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I suspect this is either a very simple question, or a very complex one.

I have a headless server running ubuntu 10.04 that I can ssh into. I have full root access to the system. I am trying to set up an ssh tunnel to allow me to vnc to the system (but that isn't my question.

I have vnc running on port 5903, here is the netstat output for that:


Proto Recv-Q Send-Q Local Address           Foreign Address         State       PID/Program name
tcp        0      0 0.0.0.0:5903            0.0.0.0:*               LISTEN      7173/Xtightvnc
tcp        0      0 0.0.0.0:22              0.0.0.0:*               LISTEN      
465/sshd

But when I try to telnet to that port, from within the same system and login, I get unable to connect errors


# telnet localhost 5903
Trying ::1...
Trying 127.0.0.1...
telnet: Unable to connect to remote host: Connection timed out

I am able to telnet to port 22 (as a verification)


~# telnet localhost 22
Trying ::1...
Connected to localhost.
Escape character is '^]'.
SSH-2.0-OpenSSH_5.3p1 Debian-3ubuntu7

I have tried to open up any possible ports using ufw (probably clumsy fashion)


# ufw status numbered
Status: active

     To                         Action      From
     --                         ------      ----
[ 1] 5903                       ALLOW IN    Anywhere
[ 2] 22                         ALLOW IN    Anywhere

What else might be blocking this connection locally?

Thank you,

Edit:

The only reference to port 5903 in iptable -L -n is this:


Chain ufw-user-input (1 references)
target     prot opt source               destination
ACCEPT     tcp  --  0.0.0.0/0            0.0.0.0/0           tcp dpt:5903
ACCEPT     udp  --  0.0.0.0/0            0.0.0.0/0           udp dpt:5903
ACCEPT     tcp  --  0.0.0.0/0            0.0.0.0/0           tcp dpt:22
ACCEPT     udp  --  0.0.0.0/0            0.0.0.0/0           udp dpt:22
ACCEPT     tcp  --  0.0.0.0/0            0.0.0.0/0           tcp dpt:8080
ACCEPT     udp  --  0.0.0.0/0            0.0.0.0/0           udp dpt:8080

I can post the whole output if that will be useful.

hosts.allow and hosts.deny both contain only comments.

Re-Edit: Some other questions pointed me to nmap, so I ran a portscan through that utility:


# nmap -v -sT localhost -p1-65535

Starting Nmap 5.00 ( http://nmap.org ) at 2011-11-09 09:58 PST
NSE: Loaded 0 scripts for scanning.
Warning: Hostname localhost resolves to 2 IPs. Using 127.0.0.1.
Initiating Connect Scan at 09:58
Scanning localhost (127.0.0.1) [65535 ports]
Discovered open port 22/tcp on 127.0.0.1
Connect Scan Timing: About 18.56% done; ETC: 10:01 (0:02:16 remaining)
Connect Scan Timing: About 44.35% done; ETC: 10:00 (0:01:17 remaining)
Completed Connect Scan at 10:00, 112.36s elapsed (65535 total ports)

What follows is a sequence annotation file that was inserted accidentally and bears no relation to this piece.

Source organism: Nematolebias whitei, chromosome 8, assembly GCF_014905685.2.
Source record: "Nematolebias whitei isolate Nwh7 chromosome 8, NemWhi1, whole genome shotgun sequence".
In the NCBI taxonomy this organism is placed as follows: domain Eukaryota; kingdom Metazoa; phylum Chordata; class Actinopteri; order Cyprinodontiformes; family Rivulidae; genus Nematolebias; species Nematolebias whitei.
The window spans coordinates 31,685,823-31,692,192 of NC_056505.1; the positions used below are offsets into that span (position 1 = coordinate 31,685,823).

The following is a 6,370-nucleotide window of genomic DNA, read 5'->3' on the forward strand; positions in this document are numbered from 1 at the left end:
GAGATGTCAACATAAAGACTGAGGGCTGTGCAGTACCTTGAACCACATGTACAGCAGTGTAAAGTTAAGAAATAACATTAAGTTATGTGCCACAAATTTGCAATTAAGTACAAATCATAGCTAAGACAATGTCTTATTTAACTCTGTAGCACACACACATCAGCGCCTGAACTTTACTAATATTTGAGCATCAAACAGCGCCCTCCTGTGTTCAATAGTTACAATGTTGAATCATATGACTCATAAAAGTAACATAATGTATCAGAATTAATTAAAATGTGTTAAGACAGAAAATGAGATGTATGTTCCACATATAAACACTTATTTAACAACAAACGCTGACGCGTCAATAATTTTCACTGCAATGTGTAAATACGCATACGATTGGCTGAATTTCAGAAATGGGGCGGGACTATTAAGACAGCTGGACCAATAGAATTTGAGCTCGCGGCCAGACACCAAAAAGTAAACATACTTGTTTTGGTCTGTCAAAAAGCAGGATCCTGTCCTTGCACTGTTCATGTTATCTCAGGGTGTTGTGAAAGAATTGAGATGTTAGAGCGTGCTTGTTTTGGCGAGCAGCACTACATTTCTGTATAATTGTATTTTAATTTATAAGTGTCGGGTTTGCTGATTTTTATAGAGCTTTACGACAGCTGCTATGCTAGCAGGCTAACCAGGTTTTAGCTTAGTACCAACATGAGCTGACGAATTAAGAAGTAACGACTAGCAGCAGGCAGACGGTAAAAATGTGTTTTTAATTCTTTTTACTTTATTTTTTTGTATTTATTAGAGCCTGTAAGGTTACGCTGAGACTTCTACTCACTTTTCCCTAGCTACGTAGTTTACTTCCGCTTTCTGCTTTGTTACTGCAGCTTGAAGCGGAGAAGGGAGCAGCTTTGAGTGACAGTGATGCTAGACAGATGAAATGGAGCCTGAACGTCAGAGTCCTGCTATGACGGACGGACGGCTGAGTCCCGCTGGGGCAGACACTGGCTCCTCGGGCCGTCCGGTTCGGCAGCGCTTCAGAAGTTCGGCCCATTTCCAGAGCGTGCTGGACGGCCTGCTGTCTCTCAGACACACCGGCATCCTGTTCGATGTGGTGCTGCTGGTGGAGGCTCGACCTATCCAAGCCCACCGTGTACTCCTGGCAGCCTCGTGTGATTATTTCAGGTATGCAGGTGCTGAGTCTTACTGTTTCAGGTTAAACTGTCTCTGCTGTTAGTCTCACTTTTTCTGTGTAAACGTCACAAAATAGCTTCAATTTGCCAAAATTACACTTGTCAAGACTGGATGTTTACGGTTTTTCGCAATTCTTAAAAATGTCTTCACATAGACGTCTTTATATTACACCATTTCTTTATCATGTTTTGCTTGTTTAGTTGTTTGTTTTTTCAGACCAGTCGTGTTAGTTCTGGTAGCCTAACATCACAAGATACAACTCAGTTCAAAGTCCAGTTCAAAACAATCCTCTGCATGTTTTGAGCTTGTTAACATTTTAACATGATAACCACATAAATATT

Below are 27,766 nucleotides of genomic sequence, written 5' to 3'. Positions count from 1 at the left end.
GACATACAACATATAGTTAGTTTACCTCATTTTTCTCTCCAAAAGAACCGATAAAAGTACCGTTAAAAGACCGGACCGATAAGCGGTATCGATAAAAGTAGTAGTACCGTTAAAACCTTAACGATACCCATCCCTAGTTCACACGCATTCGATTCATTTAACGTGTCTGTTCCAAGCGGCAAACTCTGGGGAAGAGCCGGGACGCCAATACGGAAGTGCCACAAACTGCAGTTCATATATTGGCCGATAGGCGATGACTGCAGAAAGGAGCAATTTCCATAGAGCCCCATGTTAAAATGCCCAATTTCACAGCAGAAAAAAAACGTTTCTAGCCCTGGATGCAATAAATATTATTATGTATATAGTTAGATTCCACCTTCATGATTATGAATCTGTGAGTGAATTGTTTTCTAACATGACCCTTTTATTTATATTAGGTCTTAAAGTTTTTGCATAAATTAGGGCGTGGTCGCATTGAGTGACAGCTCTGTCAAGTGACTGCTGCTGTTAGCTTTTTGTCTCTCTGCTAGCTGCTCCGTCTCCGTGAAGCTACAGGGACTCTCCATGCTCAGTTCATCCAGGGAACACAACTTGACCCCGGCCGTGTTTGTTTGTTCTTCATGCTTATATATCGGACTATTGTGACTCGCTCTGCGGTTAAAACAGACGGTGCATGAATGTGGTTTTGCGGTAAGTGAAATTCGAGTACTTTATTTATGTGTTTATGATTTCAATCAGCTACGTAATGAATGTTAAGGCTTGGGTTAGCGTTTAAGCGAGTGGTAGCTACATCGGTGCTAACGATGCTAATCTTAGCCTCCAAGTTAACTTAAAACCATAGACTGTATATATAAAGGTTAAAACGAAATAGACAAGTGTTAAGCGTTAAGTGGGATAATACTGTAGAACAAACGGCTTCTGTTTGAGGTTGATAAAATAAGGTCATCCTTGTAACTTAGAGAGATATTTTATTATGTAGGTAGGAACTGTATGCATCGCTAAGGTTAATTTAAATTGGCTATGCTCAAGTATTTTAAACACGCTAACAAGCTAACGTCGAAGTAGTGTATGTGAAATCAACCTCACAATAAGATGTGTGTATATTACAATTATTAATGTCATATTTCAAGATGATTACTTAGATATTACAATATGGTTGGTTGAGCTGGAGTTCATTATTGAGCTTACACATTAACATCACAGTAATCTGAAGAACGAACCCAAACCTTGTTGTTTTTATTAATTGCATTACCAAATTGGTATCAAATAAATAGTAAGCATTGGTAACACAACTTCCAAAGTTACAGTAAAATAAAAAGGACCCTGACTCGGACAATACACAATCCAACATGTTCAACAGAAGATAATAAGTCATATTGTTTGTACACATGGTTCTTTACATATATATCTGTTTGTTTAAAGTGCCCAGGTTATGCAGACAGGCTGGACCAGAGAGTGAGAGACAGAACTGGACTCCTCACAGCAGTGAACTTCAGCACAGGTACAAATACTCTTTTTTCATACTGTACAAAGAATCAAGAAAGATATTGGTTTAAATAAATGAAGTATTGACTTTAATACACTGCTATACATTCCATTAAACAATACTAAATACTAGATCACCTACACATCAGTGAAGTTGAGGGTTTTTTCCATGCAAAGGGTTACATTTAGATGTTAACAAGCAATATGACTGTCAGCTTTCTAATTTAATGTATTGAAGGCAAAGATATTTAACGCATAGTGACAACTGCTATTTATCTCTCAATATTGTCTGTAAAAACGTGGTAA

Host localhost (127.0.0.1) is up (0.00s latency).
Interesting ports on localhost (127.0.0.1):
Not shown: 65533 filtered ports
PORT   STATE  SERVICE
22/tcp open   ssh
80/tcp closed http

Read data files from: /usr/share/nmap
Nmap done: 1 IP address (1 host up) scanned in 112.43 seconds
           Raw packets sent: 0 (0B) | Rcvd: 0 (0B)

I think this shows that 5903 is blocked somehow. Which I pretty much knew. The question remains what is blocking it and how to modify.

Re-re-edit:

To check Paul Lathrop's suggested answer, I first verified my ip address with ifconfig:


eth0      Link encap:Ethernet  HWaddr 02:16:3e:42:28:8f
          inet addr:10.0.10.3  Bcast:10.0.10.255  Mask:255.255.255.0

Then tried to telnet to 5903 from that address:


# telnet 10.0.10.3 5903
Trying 10.0.10.3...
telnet: Unable to connect to remote host: Connection timed out

No luck.

Re-re-re-re-edit:

Ok, I think I have isolated it a bit to vncserver, not the firewall, darn it. I shut off vncserver and had netcat listen on port 5903. My vnc client then was able to establish a connnection and sit and wait for a response. Looks like I should be chasing a vnc problem. At least that is progress Thanks for the help

share|improve this question
    
The 'connection timed out' message is there because the connection SYN packet didn't receive either an ACK or a RST. That could be because the firewall is still blocking the port, the service isn't actually listening there (the FW still ate the RST packet), or the service refused to talk for some reason (the FW still ate the RST packet). So, hard to say. –  sysadmin1138 Nov 9 '11 at 16:45
    
What does iptables -L -n show? Who know what extra's ufw added in. Anything in hosts.allow or hosts.deny? –  David Nov 9 '11 at 16:49
    
Is this in production? If not you can verify its a firewall/iptables issue by stopping the iptables service entirely and retesting –  iainlbc Nov 9 '11 at 17:44
    
Nope, not in production. –  Skip Huffman Nov 9 '11 at 17:50
    
I think I turned off iptables (what command/set do you recommend) and still see the same "unable to connect" result. –  Skip Huffman Nov 9 '11 at 17:56

2 Answers 2

up vote 2 down vote accepted

Ok, I think I have isolated it a bit to vncserver, not the firewall, darn it. I shut off vncserver and had netcat listen on port 5903. My vnc client then was able to establish a connnection and sit and wait for a response. Looks like I should be chasing a vnc problem. At least that is progress Thanks for the help

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Most likely your VNC server isn't binding to the loopback interface. I've run into this with some Java daemons as well, they claim to be listening on 0.0.0.0 which intuitively should include loopback, but in fact they are only bound to the "external" network interfaces. Try: telnet <LOCAL_IP> 5904; if it connects then your VNC server is not binding to the loopback interface.

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1  
No luck there. See main post for formatted response. –  Skip Huffman Nov 10 '11 at 12:58

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